Impact Stories: John Parker

Dear Friedman community,

JohnP2My name is John Parker and I am a second-year student in the Agriculture, Food and Environment (AFE) program at the Friedman School, and am concurrently pursuing a dual degree at the Fletcher School of Law and Diplomacy. I am incredibly grateful for the opportunities that Friedman and the AFE program have provided me over these past two years.

My decision to apply to the Friedman School’s AFE program came during the spring semester of my first year at the Fletcher School. As I carried out coursework and research related to the linkages between food security and natural resources management in developing countries, I realized that in order to help address the growing challenge of ensuring food and water security in the face of population growth, food price volatility, climate change, and resource scarcity, I needed a more comprehensive understanding of food and agricultural science and policy. With its interdisciplinary focus on the nexus of food, agriculture, and the environment, Friedman’s AFE program was the perfect fit.

Since starting at the Friedman School, I’ve had incredible opportunities to work with and learn from JohnP3world-class professors who are carrying out cutting-edge and interdisciplinary applied research that informs the direction of food, agriculture and nutrition policy and practice at the highest levels. With the help and mentorship of Professor Tim Griffin, director of the AFE program and Tufts’ unique multidisciplinary water program, Water: Systems, Science and Society (WSSS), I was able to design and conduct field research in southwestern Honduras on the adoption and diffusion of water management innovations that have helped smallholder farmers mitigate the impacts of recurring droughts and floods in hillside agricultural systems. Thanks to the support and encouragement from Professor Griffin and other WSSS-affiliated faculty members, I was able to present my research findings at an international conference on resilience, innovation and sustainability.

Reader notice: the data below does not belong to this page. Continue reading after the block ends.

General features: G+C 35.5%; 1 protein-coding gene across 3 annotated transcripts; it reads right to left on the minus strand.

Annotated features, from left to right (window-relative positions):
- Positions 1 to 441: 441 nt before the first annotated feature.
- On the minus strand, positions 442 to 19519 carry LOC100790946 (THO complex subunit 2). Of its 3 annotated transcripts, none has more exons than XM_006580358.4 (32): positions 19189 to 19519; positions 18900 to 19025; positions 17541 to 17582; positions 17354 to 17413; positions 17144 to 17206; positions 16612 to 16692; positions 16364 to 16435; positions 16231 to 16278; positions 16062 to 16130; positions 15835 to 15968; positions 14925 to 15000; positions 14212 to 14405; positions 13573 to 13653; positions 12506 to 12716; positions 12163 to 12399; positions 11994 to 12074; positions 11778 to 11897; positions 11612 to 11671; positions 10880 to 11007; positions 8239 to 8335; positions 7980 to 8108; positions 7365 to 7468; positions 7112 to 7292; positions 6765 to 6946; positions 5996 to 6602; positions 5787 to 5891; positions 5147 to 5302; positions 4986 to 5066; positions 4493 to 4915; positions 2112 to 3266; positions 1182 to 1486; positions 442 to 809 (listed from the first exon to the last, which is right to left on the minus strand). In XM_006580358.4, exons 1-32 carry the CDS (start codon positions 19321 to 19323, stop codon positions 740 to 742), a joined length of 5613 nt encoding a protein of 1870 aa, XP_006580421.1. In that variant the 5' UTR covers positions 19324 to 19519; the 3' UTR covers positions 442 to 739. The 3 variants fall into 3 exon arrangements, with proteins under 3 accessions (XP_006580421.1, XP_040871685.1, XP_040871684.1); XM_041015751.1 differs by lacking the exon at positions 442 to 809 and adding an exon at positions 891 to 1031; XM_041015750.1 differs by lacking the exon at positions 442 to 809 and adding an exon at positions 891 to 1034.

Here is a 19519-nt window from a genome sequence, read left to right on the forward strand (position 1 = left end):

This past fall, I had the opportunity to carry out research with Friedman Professors Dan Maxwell, Will Masters, Peter Walker and Patrick Webb for a scoping study on climate change and food security that helped inform the research strategy on climate change for the Consultative Group for International JohnP1Agricultural Research (CGIAR). Since then, I’ve continued working with Professor Dan Maxwell and the Feinstein International Center on research that aims to improve the impact of food security programming. We recently completed a paper commissioned by the Swedish International Development Agency (Sida) that analyzes the role and potential of the newly-formed Global Food Security Cluster, the global body charged with coordinating food security responses in humanitarian emergencies worldwide. We have now started a new study that investigates how international donors, agencies and NGOs use food security analysis to inform program decision-making. The opportunity to conduct research with Friedman’s professors – individuals who are true leaders in their field and who fully embody the term “scholar-practitioner” – has been inspiring, personally and intellectually rewarding and the highlight of my Friedman experience.
None of these opportunities would have been possible without the support of and contributions from donors Friedman School donors. Thank you for your continued generosity.

John Parker

MS/MALD candidate ‘12
Agriculture, Food and Environment
Tufts University, The Gerald J. & Dorothy R. Friedman School of Nutrition Science and Policy